Another retired NFL player’s life has ended tragically. State police in Polk County, Oregon report that Michael Current’s body was found last week in a national park. The 66-year-old reportedly shot himself in the head. Officials say Current had complained of symptoms related to traumatic brain injury for some time.
At six-foot-five and 274 pounds, Current was an offensive lineman with several teams through 13 seasons, from 1967 to 1979. Current reported that his bell had been rung many times during his college and professional football days. According to colleagues, he complained of headaches and “other problems with his head” caused by the multiple concussions.
Current had other problems at the time of his death. In November, he was charged with five counts of first-degree sexual assault and one count of luring a minor. Prosecutors said the three victims were all 14 or younger.
Each of the assault charges carries a minimum sentence of six years and three months; for Current, a conviction would have meant more than 30 years in prison. He was due at his plea hearing the day after he died.
For the past year at least, the NFL has had to answer a lot of questions about players’ risk of traumatic brain injury and permanent brain damage. Multiple lawsuits claim NFL management knew of the risks of repeated concussions and deliberately kept the information from players.
The description of a concussion as “having your bell rung” minimizes the true nature of the injury. Repeated concussions can lead to chronic traumatic encephalopathy, a dementia-like condition characterized by mood swings, memory loss and aggression, among other symptoms.
Former NFL player Dave Duerson complained of symptoms consistent with CTE before his suicide last year.
Current often complained of headaches and other symptoms consistent with a brain injury. He was in the middle of a serious criminal matter in Oregon when he died earlier this month, but friends and family have not dismissed the idea that his brain injury contributed to his death.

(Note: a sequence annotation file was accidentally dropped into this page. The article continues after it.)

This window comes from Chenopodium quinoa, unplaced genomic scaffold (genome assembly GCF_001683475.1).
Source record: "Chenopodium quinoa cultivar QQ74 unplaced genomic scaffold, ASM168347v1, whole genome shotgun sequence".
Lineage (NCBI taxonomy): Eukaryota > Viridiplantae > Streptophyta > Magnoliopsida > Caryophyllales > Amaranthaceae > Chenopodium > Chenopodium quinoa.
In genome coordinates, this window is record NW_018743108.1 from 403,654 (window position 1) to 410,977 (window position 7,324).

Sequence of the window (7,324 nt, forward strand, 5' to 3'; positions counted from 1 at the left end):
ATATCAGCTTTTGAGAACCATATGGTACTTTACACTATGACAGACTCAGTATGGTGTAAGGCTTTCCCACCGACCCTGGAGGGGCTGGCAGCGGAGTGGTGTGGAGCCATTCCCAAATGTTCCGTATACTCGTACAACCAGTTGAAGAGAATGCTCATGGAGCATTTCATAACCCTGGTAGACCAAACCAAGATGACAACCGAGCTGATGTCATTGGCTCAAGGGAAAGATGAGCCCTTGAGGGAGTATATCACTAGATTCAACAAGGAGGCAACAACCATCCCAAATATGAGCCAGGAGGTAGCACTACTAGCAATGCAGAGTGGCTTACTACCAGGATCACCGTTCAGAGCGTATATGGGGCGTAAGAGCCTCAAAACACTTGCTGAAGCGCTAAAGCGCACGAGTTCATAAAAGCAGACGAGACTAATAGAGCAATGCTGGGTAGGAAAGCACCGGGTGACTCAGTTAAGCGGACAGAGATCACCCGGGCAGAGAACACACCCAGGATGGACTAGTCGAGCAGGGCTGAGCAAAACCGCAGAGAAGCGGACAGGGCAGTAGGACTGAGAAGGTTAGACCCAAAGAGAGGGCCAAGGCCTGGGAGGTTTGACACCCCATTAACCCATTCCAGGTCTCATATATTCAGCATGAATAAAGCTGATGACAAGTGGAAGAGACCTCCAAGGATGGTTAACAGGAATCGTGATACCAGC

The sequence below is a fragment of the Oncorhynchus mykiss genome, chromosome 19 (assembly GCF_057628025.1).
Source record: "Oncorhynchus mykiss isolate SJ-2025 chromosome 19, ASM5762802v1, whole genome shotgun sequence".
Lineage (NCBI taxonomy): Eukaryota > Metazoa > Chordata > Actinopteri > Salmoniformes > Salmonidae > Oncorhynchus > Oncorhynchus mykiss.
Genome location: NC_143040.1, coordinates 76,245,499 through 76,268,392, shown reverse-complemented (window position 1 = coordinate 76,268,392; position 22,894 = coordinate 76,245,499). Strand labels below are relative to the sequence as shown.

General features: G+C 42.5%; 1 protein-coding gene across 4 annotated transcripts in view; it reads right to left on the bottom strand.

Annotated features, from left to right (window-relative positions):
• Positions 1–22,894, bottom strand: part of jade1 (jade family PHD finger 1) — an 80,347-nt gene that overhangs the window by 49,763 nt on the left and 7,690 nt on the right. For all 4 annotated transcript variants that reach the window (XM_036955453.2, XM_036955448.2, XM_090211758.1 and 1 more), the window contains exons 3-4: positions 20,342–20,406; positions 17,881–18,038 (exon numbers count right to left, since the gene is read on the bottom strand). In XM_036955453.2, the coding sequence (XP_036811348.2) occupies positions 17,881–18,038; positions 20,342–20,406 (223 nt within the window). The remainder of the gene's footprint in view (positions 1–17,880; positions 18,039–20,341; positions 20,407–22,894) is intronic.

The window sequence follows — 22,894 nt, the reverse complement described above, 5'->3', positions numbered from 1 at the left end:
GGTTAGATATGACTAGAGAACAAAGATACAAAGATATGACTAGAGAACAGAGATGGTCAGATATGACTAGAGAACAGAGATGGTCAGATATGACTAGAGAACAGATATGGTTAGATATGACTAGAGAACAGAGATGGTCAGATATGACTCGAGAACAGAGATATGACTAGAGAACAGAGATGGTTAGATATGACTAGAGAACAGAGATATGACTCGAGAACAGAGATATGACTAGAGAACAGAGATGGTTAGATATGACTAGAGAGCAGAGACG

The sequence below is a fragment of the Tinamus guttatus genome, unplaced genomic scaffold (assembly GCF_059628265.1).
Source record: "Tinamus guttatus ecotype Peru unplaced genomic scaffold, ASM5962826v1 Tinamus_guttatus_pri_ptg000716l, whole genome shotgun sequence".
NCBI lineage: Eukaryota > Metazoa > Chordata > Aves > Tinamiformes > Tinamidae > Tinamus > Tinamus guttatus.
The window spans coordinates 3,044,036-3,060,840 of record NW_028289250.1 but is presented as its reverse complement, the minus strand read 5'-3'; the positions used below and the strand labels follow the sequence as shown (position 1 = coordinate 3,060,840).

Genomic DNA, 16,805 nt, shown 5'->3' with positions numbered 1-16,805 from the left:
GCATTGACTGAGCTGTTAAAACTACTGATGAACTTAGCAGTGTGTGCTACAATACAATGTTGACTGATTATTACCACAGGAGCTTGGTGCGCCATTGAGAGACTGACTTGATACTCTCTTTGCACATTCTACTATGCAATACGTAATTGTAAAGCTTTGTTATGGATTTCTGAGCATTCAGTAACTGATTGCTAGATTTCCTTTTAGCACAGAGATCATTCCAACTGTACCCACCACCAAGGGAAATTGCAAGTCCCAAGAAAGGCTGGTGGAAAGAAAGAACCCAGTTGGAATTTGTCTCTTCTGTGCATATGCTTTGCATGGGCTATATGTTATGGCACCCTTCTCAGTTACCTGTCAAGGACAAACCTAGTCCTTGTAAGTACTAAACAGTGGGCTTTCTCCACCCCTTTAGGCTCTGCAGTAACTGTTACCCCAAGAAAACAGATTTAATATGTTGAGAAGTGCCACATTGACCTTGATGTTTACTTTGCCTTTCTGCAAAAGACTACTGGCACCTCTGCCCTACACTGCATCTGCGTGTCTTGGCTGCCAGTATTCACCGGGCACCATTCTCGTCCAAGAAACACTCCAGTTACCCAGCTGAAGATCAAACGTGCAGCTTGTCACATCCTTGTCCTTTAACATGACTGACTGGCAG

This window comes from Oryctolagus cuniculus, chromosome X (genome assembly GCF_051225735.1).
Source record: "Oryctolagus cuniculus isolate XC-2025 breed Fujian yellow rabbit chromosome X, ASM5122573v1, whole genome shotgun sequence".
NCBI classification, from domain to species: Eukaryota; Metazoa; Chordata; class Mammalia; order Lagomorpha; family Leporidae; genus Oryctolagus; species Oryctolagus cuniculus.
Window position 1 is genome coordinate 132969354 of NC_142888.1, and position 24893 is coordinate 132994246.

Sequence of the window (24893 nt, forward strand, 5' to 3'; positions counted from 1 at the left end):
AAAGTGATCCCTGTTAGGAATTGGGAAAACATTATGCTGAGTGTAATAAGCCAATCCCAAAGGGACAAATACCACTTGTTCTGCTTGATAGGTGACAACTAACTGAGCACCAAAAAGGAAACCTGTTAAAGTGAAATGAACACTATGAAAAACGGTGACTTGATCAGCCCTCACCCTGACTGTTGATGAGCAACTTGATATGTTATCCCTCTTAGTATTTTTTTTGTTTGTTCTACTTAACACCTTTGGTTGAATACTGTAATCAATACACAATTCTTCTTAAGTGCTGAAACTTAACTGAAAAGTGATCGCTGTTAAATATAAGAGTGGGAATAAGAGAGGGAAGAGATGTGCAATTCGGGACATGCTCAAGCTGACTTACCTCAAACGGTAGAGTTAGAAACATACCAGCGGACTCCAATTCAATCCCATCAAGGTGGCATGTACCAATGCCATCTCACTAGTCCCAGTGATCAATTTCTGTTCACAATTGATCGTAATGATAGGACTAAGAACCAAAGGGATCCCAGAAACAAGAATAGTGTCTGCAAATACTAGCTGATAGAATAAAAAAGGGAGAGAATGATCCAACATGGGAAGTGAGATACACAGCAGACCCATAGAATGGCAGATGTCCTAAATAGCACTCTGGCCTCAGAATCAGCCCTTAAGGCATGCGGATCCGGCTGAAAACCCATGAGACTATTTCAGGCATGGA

We often write about the effect of repeated blows to the head and multiple concussions. Football players, especially professional football players, sustain an untold number of concussions over the course of their careers, and the results can be devastating. Many players and their families believe the NFL knew about the risks but kept the information — and the push for better protection — from the teams.
The suicide of another player, Dave Duerson, in 2011 brought the issue to national attention. He suffered from depression and memory loss. Before he shot himself, Duerson specifically asked his family to order tests for chronic traumatic encephalopathy, a condition associated with repeated brain injuries.
His family donated his brain to the Center for the Study of Traumatic Encephalopathy. The center is focused on addressing the “concussion crisis” in amateur and professional sports; to date, researchers have identified CTE in 20 deceased football players. Even the NFL is supporting the center — a dramatic switch from the league’s long-time denial that there was such a problem.
Just a year after Duerson’s death, the center announced that his brain did, indeed, show advanced evidence of CTE.
Source: HULIQ.com, “NFL player Michael Current kills self as Duerson,” Dave Masko, Jan. 20, 2012